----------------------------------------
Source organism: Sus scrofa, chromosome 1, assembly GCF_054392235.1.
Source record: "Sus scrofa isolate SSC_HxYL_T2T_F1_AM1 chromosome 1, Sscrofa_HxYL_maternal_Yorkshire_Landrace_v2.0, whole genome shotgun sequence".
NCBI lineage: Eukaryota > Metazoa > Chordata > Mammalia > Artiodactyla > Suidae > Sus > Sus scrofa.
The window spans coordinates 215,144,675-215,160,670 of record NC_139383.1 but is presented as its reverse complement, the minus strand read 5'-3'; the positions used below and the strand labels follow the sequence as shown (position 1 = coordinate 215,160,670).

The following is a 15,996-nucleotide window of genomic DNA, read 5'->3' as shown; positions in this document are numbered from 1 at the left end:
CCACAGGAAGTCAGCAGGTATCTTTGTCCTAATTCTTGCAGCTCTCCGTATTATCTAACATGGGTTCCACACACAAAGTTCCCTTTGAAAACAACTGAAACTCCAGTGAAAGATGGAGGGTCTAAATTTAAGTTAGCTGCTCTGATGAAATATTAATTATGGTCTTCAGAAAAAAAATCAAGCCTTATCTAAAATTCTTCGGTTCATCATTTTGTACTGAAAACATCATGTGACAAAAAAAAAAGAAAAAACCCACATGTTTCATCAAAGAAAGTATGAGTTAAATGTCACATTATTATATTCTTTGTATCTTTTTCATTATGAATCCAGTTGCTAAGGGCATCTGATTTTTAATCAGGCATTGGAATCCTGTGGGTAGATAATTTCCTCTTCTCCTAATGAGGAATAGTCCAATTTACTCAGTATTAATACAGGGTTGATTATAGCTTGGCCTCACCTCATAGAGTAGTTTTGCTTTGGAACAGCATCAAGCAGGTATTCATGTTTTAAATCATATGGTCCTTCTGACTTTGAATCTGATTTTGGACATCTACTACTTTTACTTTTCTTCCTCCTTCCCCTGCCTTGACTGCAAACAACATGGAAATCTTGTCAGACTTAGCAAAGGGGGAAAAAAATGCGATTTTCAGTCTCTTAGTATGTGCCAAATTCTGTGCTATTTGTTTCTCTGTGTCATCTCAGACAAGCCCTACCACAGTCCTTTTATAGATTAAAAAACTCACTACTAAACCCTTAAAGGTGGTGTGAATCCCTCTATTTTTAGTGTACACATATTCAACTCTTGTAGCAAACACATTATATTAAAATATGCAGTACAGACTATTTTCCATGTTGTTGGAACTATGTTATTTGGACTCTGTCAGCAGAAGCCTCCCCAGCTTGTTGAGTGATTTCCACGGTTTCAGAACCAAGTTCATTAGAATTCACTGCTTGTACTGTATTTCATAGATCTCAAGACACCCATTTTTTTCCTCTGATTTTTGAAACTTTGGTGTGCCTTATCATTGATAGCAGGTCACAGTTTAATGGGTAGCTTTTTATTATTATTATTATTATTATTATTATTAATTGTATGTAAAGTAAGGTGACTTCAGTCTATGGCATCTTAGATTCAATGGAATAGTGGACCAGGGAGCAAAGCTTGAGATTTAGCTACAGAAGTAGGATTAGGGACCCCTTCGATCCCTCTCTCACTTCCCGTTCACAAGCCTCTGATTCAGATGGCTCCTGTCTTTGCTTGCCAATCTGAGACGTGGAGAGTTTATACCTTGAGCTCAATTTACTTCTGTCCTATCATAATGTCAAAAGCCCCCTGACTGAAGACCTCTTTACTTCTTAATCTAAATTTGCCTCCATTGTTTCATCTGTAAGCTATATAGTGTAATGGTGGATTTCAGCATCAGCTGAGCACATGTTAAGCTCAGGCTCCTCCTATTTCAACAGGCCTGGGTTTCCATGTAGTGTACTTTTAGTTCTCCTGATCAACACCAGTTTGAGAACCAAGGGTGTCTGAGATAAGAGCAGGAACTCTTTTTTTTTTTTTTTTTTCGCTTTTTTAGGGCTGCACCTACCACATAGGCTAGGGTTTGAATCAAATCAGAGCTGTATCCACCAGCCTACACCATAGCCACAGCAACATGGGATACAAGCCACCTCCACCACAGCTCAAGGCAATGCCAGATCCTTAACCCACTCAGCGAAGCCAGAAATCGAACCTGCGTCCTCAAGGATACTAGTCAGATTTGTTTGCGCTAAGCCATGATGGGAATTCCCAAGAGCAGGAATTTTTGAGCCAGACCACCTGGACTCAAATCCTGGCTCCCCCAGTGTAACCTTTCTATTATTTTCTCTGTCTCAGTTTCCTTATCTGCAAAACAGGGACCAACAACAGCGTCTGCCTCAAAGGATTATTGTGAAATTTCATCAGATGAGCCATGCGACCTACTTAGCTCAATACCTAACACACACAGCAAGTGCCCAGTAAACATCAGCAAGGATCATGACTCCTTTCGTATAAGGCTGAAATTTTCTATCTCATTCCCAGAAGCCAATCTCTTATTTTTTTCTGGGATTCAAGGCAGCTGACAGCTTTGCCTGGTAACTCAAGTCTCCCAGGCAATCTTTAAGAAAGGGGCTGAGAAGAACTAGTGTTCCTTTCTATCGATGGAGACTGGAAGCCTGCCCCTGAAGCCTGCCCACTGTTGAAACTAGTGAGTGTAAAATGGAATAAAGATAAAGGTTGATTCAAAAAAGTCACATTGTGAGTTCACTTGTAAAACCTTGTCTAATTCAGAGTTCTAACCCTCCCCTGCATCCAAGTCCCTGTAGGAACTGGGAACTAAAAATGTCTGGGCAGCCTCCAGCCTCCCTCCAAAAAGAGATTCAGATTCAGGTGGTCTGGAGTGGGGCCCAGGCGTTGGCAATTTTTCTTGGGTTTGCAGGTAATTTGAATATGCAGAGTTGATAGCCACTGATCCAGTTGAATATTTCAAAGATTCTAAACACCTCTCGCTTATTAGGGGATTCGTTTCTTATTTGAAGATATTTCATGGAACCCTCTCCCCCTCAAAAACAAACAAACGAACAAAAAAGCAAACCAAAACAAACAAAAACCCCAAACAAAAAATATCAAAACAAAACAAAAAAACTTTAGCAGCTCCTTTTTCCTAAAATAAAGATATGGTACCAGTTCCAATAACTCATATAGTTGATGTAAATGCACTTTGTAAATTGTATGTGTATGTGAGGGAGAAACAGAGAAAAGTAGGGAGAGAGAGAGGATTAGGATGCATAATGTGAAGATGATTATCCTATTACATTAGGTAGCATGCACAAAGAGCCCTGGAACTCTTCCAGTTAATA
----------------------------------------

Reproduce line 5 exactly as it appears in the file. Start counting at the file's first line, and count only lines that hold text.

The following is a 15,996-nucleotide window of genomic DNA, read 5'->3' as shown; positions in this document are numbered from 1 at the left end: